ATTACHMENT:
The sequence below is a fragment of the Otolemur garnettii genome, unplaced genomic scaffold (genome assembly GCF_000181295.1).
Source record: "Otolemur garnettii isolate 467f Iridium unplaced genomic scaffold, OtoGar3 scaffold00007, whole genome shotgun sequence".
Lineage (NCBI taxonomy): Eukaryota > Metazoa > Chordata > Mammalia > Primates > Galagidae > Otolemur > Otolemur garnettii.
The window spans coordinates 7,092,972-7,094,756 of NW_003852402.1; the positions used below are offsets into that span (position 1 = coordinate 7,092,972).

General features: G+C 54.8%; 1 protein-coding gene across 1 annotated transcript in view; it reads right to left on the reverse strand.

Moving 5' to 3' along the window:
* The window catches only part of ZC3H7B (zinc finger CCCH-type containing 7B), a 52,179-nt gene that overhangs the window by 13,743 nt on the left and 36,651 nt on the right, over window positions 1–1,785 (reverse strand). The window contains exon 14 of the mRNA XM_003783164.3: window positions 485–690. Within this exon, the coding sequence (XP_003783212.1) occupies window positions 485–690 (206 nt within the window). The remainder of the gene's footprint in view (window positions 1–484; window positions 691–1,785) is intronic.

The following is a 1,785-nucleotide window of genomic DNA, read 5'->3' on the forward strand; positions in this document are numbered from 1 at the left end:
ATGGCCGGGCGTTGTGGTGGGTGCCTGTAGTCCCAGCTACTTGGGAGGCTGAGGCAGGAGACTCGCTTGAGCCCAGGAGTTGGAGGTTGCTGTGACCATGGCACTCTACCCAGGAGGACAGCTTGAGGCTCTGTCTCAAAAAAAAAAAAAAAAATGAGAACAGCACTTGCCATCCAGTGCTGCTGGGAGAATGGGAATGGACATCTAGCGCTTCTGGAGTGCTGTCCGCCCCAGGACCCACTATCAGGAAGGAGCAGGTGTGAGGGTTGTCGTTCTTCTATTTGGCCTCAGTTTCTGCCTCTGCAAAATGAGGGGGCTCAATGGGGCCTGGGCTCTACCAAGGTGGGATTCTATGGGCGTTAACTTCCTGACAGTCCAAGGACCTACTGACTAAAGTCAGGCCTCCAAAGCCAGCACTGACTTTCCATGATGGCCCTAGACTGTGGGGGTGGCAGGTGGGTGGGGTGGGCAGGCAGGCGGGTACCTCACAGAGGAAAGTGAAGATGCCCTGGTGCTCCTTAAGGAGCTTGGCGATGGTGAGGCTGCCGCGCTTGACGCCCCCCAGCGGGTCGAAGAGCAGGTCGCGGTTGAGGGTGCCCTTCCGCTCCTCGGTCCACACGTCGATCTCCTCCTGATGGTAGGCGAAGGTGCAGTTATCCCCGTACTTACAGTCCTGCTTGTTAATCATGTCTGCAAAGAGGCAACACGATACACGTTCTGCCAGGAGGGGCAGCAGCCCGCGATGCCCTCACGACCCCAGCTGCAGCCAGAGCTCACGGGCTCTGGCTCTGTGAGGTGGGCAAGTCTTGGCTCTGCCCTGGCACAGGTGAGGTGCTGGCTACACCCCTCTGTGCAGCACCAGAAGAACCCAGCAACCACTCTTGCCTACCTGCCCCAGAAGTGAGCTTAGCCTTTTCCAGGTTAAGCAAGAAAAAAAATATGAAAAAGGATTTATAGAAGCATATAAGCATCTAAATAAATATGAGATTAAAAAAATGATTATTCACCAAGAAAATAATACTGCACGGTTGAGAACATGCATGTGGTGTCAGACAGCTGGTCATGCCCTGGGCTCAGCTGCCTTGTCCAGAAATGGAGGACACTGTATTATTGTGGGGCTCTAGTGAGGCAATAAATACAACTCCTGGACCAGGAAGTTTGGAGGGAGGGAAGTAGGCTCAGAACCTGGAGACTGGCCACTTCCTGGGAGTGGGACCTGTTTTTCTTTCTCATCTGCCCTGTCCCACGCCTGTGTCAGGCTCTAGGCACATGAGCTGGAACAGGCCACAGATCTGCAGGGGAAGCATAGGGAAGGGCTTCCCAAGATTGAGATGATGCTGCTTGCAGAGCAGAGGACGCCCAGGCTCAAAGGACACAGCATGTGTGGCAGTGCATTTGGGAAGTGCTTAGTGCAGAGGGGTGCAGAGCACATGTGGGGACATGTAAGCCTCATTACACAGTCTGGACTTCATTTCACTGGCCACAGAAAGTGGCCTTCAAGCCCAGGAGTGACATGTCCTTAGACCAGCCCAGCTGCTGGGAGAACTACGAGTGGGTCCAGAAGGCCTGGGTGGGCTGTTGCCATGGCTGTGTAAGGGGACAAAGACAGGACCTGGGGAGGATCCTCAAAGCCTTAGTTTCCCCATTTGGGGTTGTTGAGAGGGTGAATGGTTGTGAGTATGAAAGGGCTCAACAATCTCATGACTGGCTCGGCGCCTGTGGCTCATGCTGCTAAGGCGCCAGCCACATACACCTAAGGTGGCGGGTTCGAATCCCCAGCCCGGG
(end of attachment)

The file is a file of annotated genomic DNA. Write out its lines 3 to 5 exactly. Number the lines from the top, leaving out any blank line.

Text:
Lineage (NCBI taxonomy): Eukaryota > Metazoa > Chordata > Mammalia > Primates > Galagidae > Otolemur > Otolemur garnettii.
The window spans coordinates 7,092,972-7,094,756 of NW_003852402.1; the positions used below are offsets into that span (position 1 = coordinate 7,092,972).

General features: G+C 54.8%; 1 protein-coding gene across 1 annotated transcript in view; it reads right to left on the reverse strand.